On the second floor of Binghamton University’s Rockefeller Center building, you’ll find a room pilled high with boxes of photographs and film canisters alongside an array of digital equipment. This room is the headquarters of Binghamton University's Past 2 Future Project.
The Past 2 Future Project was started by the university as a way to preserve the area's rich local history and to give its undergraduate students an opportunity for hands-on research.
“Several years ago, the university interviewed undergraduates and asked them what would they like more of, or what was missing from their education,” states Dr. Kevin Wright, the director of the Past 2 Future Project. “One of the things that really came to the top of the list was more involvement in research.”
The Past 2 Future Project, or P2F, collects donations of historical materials, including photographs, diaries, and newspapers, from local individuals and organizations. Students in P2F then digitize the materials and return them, along with a digital copy, to the owners.
“At this point we’re simply taking materials and digitizing them. The next big phase is to catalogue it,” states Wright. “So we’re creating what eventually will be a database of information that students can access but also the community can access.”
According to Dr. Wright, the ultimate goal is to build a digital database that students, scholars, and the community can access and utilize for research projects.
“So it becomes a real win/win situation for students,” states Wright. “(Students) have the opportunity to look at interesting things that have happened. It gives the family or organization a digitized copy, and for the community we are documenting the rich history of the area.”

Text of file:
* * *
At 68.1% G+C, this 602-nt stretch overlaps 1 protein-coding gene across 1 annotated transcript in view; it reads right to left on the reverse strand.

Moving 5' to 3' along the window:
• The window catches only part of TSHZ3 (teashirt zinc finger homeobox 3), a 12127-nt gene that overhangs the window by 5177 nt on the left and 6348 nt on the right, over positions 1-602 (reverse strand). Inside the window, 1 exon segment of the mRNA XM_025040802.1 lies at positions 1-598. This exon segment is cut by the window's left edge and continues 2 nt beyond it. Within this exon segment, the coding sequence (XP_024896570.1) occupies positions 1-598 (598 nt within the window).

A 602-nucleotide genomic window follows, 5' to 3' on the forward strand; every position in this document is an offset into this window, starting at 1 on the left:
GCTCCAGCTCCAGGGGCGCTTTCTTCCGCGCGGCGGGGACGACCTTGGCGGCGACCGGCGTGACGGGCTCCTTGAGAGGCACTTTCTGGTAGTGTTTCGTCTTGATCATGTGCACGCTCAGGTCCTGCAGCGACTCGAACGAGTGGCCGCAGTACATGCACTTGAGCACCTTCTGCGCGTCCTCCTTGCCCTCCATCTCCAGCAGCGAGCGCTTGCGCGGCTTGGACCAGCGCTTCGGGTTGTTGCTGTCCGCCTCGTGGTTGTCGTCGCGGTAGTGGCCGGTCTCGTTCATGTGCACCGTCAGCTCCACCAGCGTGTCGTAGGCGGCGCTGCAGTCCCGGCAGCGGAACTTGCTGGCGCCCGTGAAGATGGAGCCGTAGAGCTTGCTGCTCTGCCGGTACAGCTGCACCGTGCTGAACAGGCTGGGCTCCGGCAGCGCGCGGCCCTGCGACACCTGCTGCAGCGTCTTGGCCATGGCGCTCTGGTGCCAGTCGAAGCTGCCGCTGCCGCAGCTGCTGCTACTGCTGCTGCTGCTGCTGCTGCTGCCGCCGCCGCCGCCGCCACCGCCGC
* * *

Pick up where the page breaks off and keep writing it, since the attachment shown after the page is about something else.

A Humbling Experience
Undergraduate students, like Jonathan Lanz, are the backbone of the P2F project. They are tasked with digitizing all the donated materials and with laying the foundation of the future database.
“I’m really interested in research in the humanities,” states Lanz, a history major. “While Binghamton has many different programs for the sciences... this is one of the few that emphasizes the role of research in things like local history that really interest me.”
According to Lanz, spending hours combing through the personal effects of individuals is both an interesting and humbling experience.
“One of the albums I was going through this past week had children of a family at different ages and you see them grow up,” states Lanz. “So it’s really important to remember that these materials are very personal to people.”
Preservation for the Future
Lanz believes the work he and the other students are doing will help preserve many of these historic objects for years to come.
“We live in a digital age, it’s very important that we begin to digitize our history,” states Lanz. “A lot of the films and photos are very old, without digitization they’ll continue to deteriorate. “
According to Lanz, “Preserving (the history) through digitization is a great way to not only remember it, but also to explain to the students, like myself, many of whom are transplants, that there is more to Binghamton than just the university.”
Dr. Wright also believes that the project will help teach Binghamton University students more about the surrounding community.
“What I’ve found in working with the students is that as they begin to learn about the area, then they get very interested in this area,” states Wright. “I think a potential impact of the project is it will connect students that have come from other areas to this area.”
“I’m from Nassau County, Long Island,” states Lanz. “So when I first came to Binghamton, I really knew absolutely nothing about the area.”
Working on the Past 2 Future Project has exposed Lanz to many different facets of the region's colorful past.
“I think it’s so interesting how shoes that are made here were on the beaches of Normandy,” says Lanz. “Binghamton has a very, very rich local history.”
The Past 2 Future Project's website contains additional information about the project and on how to contact the organization.
Shane Johnson is a producer for WSKG’s History & Heritage team. Before arriving at WSKG, Shane earned his Bachelor’s Degree in Cinema and History, Master’s Degree in History, as well as his Master’s of Arts in Teaching in Social Studies Adolescence Education from Binghamton University. He has a personal interest in 19th Century American history, especially the Civil War, and as a young lad, he dreamed of becoming a railroad engineer.